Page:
STAR POWER: LB Manti Te'o barely played in the first four games of the 2009 season, but the former five-star prospect spent the rest of the season justifying all the fanfare that accompanied his surprising decision to sign with the Irish. Te'o made 57 tackles over the final eight games of the season while showcasing the explosiveness Notre Dame had lacked on defense for the past several years. Although he is just a sophomore, Te'o undoubtedly is already Notre Dame's best defensive player.
IMPACT NEWCOMER: Notre Dame really isn't expecting any of its freshman defenders to contribute too much this season, but it wouldn't be a major surprise if NT Louis Nix worked his way into the line rotation. Nix was Notre Dame's highest-rated defensive prospect in the 2010 signing class.
STRONGEST AREA: The Irish have enough talent at linebacker to accommodate a move to the 3-4. Te'o could develop into an All-America candidate by the end of his career. Brian Smith heads into his third season as a starter, Darius Fleming led the Irish with 12 tackles for loss last year and Kerry Neal has made 21 career starts.
BIGGEST PROBLEM: This is nothing new for Notre Dame, but the Irish once again have a serious lack of depth on the line. Ethan Johnson, Kapron Lewis-Moore and NT Ian Williams give the Irish a solid starting unit, but Notre Dame is in serious trouble if any of those guys get hurt. The lack of depth at end is particularly troubling.
Notre Dame returns its main kicker (Nick Tausch) and punter (Ben Turk). Tausch made a school-record 14 consecutive field-goal attempts at one point and finished 14-of-17, though he also missed three extra-point tries along with a 28-yarder and a 30-yarder. Turk averaged 38.2 yards per punt, though he posted a 45.5 average on his last eight attempts. Notre Dame ranked just 99th in the nation last year in net punting and 105th in punt return coverage. The Irish also allowed two kickoff returns for touchdowns.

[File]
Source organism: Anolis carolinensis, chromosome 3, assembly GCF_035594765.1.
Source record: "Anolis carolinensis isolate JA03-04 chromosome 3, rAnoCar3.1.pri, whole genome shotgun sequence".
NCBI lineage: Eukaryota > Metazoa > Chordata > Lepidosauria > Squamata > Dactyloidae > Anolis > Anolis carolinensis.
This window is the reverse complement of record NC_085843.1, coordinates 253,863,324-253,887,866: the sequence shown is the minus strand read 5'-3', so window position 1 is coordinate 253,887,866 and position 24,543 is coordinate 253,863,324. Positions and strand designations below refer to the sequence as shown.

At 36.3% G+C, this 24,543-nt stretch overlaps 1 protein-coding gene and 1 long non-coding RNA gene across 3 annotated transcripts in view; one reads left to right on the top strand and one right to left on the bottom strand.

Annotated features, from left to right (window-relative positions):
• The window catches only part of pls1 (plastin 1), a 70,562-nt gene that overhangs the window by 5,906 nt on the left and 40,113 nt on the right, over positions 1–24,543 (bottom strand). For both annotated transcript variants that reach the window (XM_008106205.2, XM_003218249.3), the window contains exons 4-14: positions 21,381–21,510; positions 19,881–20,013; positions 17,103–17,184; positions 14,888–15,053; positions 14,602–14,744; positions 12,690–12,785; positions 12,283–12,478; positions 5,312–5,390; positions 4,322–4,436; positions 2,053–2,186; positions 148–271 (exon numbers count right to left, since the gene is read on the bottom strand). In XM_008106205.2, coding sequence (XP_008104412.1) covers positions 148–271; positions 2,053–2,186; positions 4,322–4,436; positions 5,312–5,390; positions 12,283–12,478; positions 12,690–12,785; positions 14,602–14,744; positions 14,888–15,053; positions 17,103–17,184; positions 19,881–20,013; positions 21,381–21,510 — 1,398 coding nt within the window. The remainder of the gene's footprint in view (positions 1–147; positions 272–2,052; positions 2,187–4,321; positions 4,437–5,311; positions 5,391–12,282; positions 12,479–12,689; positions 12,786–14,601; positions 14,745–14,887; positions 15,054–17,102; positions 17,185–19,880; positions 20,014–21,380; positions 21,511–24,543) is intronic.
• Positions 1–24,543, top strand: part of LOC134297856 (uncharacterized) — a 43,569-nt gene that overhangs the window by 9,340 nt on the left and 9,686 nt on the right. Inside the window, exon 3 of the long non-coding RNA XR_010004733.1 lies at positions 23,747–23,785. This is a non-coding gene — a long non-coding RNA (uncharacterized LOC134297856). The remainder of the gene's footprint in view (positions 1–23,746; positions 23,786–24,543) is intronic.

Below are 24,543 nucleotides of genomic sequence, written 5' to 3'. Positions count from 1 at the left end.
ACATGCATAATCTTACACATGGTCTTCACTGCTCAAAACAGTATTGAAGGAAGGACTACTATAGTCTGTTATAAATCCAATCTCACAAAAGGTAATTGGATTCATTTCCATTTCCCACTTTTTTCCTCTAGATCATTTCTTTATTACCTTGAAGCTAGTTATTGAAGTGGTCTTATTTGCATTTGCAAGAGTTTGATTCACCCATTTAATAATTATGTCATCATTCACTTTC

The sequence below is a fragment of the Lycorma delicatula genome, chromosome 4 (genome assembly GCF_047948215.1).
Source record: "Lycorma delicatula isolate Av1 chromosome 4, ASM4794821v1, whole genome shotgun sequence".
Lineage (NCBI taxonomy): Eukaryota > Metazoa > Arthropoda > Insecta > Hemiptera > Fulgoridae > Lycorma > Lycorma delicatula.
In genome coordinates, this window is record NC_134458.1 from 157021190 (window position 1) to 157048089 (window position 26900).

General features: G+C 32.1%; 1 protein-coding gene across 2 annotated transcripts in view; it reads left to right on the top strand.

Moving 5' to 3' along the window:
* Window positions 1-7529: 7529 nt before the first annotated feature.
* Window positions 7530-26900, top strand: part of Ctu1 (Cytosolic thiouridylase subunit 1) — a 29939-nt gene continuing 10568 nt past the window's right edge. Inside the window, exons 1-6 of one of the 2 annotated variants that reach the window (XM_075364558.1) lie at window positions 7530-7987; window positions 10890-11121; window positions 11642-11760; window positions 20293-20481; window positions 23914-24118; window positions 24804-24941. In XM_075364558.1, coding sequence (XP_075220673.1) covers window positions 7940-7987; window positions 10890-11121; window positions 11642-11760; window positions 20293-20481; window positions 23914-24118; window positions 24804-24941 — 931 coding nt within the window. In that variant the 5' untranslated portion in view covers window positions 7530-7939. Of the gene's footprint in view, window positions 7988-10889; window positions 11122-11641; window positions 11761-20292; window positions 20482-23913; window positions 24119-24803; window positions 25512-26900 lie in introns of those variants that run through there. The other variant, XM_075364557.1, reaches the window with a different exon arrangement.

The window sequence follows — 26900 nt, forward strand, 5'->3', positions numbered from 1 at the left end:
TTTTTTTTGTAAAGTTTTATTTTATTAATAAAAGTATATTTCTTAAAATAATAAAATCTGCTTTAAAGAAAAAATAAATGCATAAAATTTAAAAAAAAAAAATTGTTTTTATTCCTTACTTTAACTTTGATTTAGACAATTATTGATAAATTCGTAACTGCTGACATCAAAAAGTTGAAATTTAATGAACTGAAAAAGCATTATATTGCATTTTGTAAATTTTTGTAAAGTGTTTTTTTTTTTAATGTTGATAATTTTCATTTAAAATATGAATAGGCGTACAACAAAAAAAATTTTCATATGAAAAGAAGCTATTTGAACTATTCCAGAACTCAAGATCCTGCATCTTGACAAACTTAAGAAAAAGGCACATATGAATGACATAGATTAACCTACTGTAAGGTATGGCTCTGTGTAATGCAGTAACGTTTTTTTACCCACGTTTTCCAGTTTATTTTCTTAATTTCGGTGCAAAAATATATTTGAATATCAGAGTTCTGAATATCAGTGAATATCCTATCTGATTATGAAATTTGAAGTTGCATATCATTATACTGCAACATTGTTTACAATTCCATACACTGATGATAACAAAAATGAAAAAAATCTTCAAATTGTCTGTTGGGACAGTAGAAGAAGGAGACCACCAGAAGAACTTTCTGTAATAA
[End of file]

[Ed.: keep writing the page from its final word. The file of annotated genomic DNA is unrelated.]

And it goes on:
The irony of Notre Dame's late-season collapses each of the past two seasons is that the Irish typically play most of their toughest games in the first two months of the season. This season is no different. Notre Dame plays two of its most difficult games (vs. Utah and at USC) in the last three weeks of the season, but the Irish's second-half schedule also features likely wins over Western Michigan, Tulsa and Army. The Irish's first six games are against schools from the six major conferences (vs. Purdue, vs. Michigan, at Michigan State, vs. Stanford, at Boston College and vs. Pittsburgh). The Irish have seven home games and also should play in front of plenty of their fans against Navy in East Rutherford, N.J., and against Army at Yankee Stadium.
The Irish shouldn't fall apart down the stretch the way they did the past two seasons. Kelly is too good a coach to allow that to happen. This is a guy who led Cincinnati to back-to-back Big East titles, so it shouldn't surprise anyone if he also has Notre Dame earning BCS bids in short order. Just don't expect it to happen this season. With the offense and defense adjusting to new schemes, this figures to be a season of transition. The Irish have too little depth at quarterback and too many issues on defense to make a huge leap this season. The Irish should win eight games this season before showing even greater improvement in future seasons.
Steve Megargee is a national writer for Rivals.com. He can be reached at email@example.com.